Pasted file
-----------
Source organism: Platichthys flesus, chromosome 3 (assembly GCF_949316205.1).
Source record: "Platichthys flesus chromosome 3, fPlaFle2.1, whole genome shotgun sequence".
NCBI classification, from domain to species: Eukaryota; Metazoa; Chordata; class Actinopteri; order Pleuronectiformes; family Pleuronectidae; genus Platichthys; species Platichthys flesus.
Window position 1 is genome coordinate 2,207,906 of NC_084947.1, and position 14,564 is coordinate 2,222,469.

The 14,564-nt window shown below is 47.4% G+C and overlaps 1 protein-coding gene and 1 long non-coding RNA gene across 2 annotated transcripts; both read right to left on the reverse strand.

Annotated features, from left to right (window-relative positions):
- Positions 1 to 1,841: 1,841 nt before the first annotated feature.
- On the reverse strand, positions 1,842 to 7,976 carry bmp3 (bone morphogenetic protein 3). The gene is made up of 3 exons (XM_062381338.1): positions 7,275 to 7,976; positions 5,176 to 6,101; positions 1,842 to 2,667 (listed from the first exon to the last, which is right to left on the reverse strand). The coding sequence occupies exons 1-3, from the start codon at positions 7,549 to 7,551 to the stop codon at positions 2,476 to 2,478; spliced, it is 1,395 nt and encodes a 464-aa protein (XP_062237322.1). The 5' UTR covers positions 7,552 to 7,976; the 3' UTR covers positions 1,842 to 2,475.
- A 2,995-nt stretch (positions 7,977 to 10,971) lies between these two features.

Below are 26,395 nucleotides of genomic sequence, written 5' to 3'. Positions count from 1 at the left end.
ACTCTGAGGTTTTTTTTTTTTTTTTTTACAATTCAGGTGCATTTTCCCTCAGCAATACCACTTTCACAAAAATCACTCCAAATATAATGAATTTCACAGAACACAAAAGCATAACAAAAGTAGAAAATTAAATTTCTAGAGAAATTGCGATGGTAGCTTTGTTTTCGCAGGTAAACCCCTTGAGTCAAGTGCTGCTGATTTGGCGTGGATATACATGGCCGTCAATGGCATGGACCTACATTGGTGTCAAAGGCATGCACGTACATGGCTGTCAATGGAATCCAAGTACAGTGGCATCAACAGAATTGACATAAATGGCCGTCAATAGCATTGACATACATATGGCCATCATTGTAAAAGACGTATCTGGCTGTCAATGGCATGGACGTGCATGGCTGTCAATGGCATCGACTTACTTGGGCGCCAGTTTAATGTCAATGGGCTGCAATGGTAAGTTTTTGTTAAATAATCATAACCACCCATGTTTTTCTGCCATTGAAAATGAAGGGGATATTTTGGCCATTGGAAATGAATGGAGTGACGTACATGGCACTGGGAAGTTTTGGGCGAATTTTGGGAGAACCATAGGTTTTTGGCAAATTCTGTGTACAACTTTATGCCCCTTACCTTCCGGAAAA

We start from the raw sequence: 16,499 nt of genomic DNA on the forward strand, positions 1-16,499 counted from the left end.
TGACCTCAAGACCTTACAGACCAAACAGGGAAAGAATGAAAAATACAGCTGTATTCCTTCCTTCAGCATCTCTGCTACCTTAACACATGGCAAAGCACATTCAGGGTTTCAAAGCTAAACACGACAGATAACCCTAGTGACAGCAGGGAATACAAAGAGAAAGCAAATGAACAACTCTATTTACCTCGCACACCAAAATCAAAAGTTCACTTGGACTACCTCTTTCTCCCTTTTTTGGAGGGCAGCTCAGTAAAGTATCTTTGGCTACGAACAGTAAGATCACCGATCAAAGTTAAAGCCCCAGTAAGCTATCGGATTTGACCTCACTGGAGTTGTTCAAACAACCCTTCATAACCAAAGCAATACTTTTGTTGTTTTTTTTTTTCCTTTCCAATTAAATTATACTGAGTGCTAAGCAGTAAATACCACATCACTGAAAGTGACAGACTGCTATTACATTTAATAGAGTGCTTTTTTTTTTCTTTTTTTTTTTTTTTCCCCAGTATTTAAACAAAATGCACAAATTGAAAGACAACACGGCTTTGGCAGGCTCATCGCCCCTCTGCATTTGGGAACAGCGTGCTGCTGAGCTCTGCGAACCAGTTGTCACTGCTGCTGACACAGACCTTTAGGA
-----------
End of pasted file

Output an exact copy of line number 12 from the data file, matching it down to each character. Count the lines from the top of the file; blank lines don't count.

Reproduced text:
We start from the raw sequence: 16,499 nt of genomic DNA on the forward strand, positions 1-16,499 counted from the left end.